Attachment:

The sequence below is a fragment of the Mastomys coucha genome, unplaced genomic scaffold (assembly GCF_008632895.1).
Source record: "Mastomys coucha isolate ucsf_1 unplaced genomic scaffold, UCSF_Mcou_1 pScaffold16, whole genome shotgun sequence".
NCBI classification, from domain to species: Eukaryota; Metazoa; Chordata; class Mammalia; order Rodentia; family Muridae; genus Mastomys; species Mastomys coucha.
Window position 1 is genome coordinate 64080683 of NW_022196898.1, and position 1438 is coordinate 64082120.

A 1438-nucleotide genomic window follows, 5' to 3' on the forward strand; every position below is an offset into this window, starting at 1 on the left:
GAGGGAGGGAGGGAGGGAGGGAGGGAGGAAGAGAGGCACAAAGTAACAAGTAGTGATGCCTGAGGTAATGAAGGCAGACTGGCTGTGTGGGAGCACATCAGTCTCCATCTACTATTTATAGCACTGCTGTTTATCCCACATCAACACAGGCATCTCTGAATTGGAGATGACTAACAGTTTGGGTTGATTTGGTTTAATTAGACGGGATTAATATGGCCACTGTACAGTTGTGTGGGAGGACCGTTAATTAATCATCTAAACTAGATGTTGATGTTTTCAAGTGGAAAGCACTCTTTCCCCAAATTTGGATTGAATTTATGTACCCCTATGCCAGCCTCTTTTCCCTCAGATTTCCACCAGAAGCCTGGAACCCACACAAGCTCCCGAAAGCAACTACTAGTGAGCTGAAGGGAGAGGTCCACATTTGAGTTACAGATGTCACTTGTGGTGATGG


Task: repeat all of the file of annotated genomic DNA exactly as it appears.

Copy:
The sequence below is a fragment of the Mastomys coucha genome, unplaced genomic scaffold (assembly GCF_008632895.1).
Source record: "Mastomys coucha isolate ucsf_1 unplaced genomic scaffold, UCSF_Mcou_1 pScaffold16, whole genome shotgun sequence".
NCBI classification, from domain to species: Eukaryota; Metazoa; Chordata; class Mammalia; order Rodentia; family Muridae; genus Mastomys; species Mastomys coucha.
Window position 1 is genome coordinate 64080683 of NW_022196898.1, and position 1438 is coordinate 64082120.

A 1438-nucleotide genomic window follows, 5' to 3' on the forward strand; every position below is an offset into this window, starting at 1 on the left:
GAGGGAGGGAGGGAGGGAGGGAGGGAGGAAGAGAGGCACAAAGTAACAAGTAGTGATGCCTGAGGTAATGAAGGCAGACTGGCTGTGTGGGAGCACATCAGTCTCCATCTACTATTTATAGCACTGCTGTTTATCCCACATCAACACAGGCATCTCTGAATTGGAGATGACTAACAGTTTGGGTTGATTTGGTTTAATTAGACGGGATTAATATGGCCACTGTACAGTTGTGTGGGAGGACCGTTAATTAATCATCTAAACTAGATGTTGATGTTTTCAAGTGGAAAGCACTCTTTCCCCAAATTTGGATTGAATTTATGTACCCCTATGCCAGCCTCTTTTCCCTCAGATTTCCACCAGAAGCCTGGAACCCACACAAGCTCCCGAAAGCAACTACTAGTGAGCTGAAGGGAGAGGTCCACATTTGAGTTACAGATGTCACTTGTGGTGATGG